Saskatoon

Regina will host National Aboriginal Hockey Championships for first time in 2020

Regina's Co-operators Centre will play host to the country's top Indigenous bantam and midget Indigenous hockey players next May.

2020 NAHC will be the fourth time the tournament is held in Sask.

Organizers of the 2020 National Aboriginal Hockey Championships in Regina unveiled the tournament's logo on Monday. (Kirk Fraser/CBC)

Organizers of an Indigenous hockey tournament say they're proud to bring the prestigious event to Regina.

The National Aboriginal Hockey Championships (NAHC) will be coming to the Saskatchewan capital for the first time in the tournament's history, which will take place at the Co-operators Centre in May 2020.

Ken Thomas, director of sports, culture and recreation at the Federation of Sovereign Indigenous Nations, spoke today at an event in Regina in which the tournament logo was unveiled.

"It brings pride to the communities, the First Nation communities, the Métis communities," he said, noting that some players in this tournament have gone on to play in the NHL. 

Seattle Thunderbirds goaltender Roddy Ross, who was drafted by the NHL's Philadelphia Flyers in June, has played in three editions of the NAHC.

Ross, a Meadow Lake product and member of the Canoe Lake Cree Nation, said he has learned much from this tournament, including how many First Nations people are watching people like him.  

"That's something that I've always liked and I think that's one thing that's helped a lot."

More than 500 elite bantam and midget Indigenous hockey players from across Canada will compete in male and female divisions in next year's tournament.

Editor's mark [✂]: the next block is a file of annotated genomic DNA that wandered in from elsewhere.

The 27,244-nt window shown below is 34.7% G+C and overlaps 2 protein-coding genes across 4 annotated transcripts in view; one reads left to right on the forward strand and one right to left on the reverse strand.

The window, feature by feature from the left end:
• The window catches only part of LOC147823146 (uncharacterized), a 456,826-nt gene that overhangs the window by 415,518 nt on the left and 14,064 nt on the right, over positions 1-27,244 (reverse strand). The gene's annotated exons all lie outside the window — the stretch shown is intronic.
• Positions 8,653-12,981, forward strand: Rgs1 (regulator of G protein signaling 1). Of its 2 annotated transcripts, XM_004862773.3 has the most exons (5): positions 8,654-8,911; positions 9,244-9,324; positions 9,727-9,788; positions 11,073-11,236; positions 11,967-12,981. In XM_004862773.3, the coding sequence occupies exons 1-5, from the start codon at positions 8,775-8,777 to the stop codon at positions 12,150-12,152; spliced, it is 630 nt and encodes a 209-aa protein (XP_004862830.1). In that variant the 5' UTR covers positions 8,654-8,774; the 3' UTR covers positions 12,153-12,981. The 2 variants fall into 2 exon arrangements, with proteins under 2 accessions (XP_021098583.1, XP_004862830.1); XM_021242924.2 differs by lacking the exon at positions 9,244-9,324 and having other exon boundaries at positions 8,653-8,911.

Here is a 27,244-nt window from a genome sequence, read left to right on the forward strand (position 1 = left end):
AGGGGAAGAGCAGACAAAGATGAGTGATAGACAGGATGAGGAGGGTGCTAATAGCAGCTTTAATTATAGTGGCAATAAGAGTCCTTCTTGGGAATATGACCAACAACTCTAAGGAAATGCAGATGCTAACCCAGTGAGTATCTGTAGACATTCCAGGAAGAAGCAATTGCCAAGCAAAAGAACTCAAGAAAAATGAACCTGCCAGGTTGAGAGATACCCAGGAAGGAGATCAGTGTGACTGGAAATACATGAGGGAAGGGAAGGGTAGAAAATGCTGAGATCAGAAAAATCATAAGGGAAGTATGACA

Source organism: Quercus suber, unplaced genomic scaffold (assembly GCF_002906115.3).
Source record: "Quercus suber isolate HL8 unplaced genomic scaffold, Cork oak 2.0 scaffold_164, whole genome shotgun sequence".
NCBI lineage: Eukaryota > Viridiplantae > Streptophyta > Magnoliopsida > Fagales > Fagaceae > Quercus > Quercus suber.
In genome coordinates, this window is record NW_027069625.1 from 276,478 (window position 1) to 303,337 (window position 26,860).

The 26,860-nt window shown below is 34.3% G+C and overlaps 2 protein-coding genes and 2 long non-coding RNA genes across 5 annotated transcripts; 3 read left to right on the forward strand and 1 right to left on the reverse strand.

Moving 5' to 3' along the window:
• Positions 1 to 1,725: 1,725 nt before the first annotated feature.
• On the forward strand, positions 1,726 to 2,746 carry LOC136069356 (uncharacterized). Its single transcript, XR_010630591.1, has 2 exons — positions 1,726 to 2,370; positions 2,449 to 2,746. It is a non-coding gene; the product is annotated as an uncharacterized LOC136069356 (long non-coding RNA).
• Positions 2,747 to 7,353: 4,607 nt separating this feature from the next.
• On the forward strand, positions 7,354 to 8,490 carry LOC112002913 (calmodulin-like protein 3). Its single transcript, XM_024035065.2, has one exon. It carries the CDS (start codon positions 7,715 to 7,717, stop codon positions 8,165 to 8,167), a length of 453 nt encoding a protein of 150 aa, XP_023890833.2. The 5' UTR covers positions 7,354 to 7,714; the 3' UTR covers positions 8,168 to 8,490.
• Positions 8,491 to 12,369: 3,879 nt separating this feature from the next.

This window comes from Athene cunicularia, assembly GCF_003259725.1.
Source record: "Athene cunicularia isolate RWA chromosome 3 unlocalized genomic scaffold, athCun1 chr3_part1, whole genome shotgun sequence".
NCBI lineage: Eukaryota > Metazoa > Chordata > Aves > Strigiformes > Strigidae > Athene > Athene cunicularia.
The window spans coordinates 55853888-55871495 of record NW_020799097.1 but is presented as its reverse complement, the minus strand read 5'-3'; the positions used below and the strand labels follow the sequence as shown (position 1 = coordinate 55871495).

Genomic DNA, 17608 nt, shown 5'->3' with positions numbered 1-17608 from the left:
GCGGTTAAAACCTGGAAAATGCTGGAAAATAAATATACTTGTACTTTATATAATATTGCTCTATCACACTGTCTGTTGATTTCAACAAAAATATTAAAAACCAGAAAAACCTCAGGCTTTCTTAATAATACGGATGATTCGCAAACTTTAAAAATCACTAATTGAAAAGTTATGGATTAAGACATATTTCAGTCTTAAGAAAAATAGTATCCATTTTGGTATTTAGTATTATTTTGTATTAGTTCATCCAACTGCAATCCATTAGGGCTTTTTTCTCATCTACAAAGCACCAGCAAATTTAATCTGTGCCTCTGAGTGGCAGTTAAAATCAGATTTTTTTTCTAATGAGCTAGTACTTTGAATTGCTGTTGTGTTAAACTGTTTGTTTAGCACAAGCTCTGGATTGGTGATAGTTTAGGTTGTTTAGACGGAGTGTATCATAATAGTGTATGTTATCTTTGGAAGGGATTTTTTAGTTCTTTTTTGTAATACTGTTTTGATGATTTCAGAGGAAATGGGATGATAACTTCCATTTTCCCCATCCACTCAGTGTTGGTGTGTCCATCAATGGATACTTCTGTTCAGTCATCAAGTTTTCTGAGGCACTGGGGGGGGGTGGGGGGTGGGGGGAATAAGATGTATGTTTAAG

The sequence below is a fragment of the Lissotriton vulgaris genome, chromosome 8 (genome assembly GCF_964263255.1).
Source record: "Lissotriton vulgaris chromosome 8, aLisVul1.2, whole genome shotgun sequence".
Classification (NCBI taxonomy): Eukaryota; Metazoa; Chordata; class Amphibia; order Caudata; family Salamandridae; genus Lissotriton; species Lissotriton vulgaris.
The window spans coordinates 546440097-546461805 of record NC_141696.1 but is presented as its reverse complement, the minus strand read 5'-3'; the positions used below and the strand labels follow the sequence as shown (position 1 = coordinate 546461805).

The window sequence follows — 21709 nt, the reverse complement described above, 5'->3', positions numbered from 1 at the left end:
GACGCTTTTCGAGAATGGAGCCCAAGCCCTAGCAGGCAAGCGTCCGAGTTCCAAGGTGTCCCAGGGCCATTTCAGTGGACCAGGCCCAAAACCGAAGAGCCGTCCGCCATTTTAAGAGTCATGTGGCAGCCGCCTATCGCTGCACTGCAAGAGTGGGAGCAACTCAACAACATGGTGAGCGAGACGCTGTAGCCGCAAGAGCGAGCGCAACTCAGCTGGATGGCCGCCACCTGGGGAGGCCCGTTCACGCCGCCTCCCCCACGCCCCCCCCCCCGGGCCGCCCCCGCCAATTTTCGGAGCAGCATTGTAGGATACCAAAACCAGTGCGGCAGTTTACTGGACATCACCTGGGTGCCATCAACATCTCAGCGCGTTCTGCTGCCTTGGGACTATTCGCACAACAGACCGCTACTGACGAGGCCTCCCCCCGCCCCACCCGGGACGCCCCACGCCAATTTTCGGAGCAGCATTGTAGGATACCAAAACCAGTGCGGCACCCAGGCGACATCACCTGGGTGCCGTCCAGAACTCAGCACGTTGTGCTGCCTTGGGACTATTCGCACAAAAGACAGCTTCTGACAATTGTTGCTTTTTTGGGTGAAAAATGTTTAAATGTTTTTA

The championships are also coming back to a province that has become accustomed to doing well in the tournament.

The Saskatchewan men's team has nine gold medals, the most in tournament history. Meanwhile, Team Saskatchewan has claimed the title in the female division in four of the last six years, including the 2019 championship.

Host committee chair Morley Watson said the tournament is good for Indigenous youth.

"In the last few years, I think we've begun to realize how important sports can be in the lives of all people, particularly of our Indigenous and First Nation youth," he said.

Watson said athletes on the Saskatchewan teams have to be in good standing with their respective schools in order to be allowed to play.

"You have to have certain grades in school, as well as attendance," he said. "So our young people realize that."

Watson estimates the event will attract between 5,000 and 6,000 visitors to Regina.

About the Author

Kelly Provost is a newsreader and reporter with CBC News in Saskatoon. Email him at kelly.provost@cbc.ca.

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